The number of retaliation claims filed with the EEOC has been steadily rising.  Is there more retaliation in the working world?  More likely some of the rise is due to better knowledge of various employment laws’ anti-retaliation provisions and greater enforcement of those provisions, including more lawyers bringing retaliation claims that end in sizable verdicts.

Perhaps the rise is due to more people being sick and tired of any form of unfair or unlawful retaliation.  In many ways, retaliation is a form of “bullying.”  Bullying at work is despised by employees (and jurors) just as they hated the schoolyard or neighborhood bully back when they were kids.  Curbing bullying in school is all the rage (and for good reasons).  Why not “fight” bullying at work too?

Every employer should want to be sure retaliation does not occur.  So, what are some of the key actions for HR professionals to help achieve this goal?

  • Enforce a non-discrimination and non-retaliation policy.  You likely have this policy, but “talking the talk” doesn’t work if you don’t “walk the walk.”  The policy must be meaningful.  Everyone must be aware of their obligations not to discriminate or retaliate, and those in a position to retaliate — generally management — must be on-board with and held accountable under the policy.  Provide alternative ways for employees to raise concerns too, because if the only way to complain is through management, concerns get buried instead of unearthed.


  • Educate on what is “protected activity” and what are “adverse job actions.”  Retaliation can only occur after the employee has engaged in “protected activity,” such as filing an EEOC Charge.  HR professionals must ensure managers understand what is protected activity, so that once that occurs, decisions affecting the employee — adverse job actions — are not taken without careful consideration.  Those adverse job actions have also been expanded over the years to more than just termination, denial of promotions, pay reductions and other immediately concrete harms.  They may now include job changes or transfers, discipline or negative reviews, unwarranted internal investigations or threats of losing job benefits or opportunities.  HR professionals need to be watchful of what happens to all employees, most especially those who have participated in protected activity.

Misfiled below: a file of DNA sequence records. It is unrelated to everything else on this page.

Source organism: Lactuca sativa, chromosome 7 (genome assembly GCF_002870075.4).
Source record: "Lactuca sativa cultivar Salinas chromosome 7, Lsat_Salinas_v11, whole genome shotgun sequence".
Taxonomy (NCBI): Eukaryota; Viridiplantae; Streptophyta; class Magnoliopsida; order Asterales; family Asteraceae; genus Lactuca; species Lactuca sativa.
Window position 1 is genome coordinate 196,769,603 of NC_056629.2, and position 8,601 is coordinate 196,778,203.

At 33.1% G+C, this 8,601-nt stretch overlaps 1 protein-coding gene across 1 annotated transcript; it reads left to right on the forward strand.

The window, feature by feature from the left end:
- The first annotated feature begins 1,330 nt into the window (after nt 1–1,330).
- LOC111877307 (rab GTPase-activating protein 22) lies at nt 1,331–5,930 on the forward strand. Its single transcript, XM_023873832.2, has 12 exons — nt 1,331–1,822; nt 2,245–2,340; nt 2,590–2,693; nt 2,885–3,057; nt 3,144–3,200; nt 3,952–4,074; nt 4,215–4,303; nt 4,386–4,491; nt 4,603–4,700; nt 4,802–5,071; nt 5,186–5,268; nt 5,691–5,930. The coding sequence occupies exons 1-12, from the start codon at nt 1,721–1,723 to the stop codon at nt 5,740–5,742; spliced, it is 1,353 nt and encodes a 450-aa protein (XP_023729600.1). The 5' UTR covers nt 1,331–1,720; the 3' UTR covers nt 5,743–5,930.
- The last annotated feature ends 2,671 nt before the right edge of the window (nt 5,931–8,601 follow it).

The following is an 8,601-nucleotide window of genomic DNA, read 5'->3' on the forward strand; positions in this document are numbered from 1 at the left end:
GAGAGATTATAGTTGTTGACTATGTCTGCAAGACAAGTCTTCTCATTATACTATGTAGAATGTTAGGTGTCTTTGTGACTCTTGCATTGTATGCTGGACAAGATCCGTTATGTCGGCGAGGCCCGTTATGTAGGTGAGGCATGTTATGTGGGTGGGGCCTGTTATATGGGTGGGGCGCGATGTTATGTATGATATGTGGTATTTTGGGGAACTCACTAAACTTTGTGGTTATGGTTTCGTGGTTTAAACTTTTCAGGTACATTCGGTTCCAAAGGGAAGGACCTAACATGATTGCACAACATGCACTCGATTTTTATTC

• Investigate carefully and thoroughly.  If an employee deserves discipline or termination for his actions, prior protected activity doesn’t make him immune.  But, before the action occurs, do a careful and thorough review.  Listen to the employee’s side.  Interview all witnesses and follow up on all leads under the circumstances.  Take your time, be complete, don’t overreact or rush to judgment — and don’t things proceed until you are done.  Note the time-lapse between any protected activity and the action to be taken.  If it is a short time period, be on alert.  Likewise, question a decision-maker’s reasoning to be sure the prior protected activity is not a reason for the current decision.


  • Act consistently and fairly, and document what occurs.  If decisions are not consistent, that will unravel the value of the non-discrimination and non-retaliation policy.  Decisions should make sense too, and be explained (and explainable) in ways the employee (and a potential juror down the road) would understand.  Employees don’t all have to agree with a decision (though that would be nice!), but they should be able to understand that there is legitimate reasoning for whatever action is happening.  Documentation should reflect what happened and why.  It should be timely, complete and factual.  It should be consistent with prior documentation.

These are just some of the steps to take to prevent retaliation.  It doesn’t have to happen, and ensuring that it doesn’t is one of an HR professional’s most valuable purposes.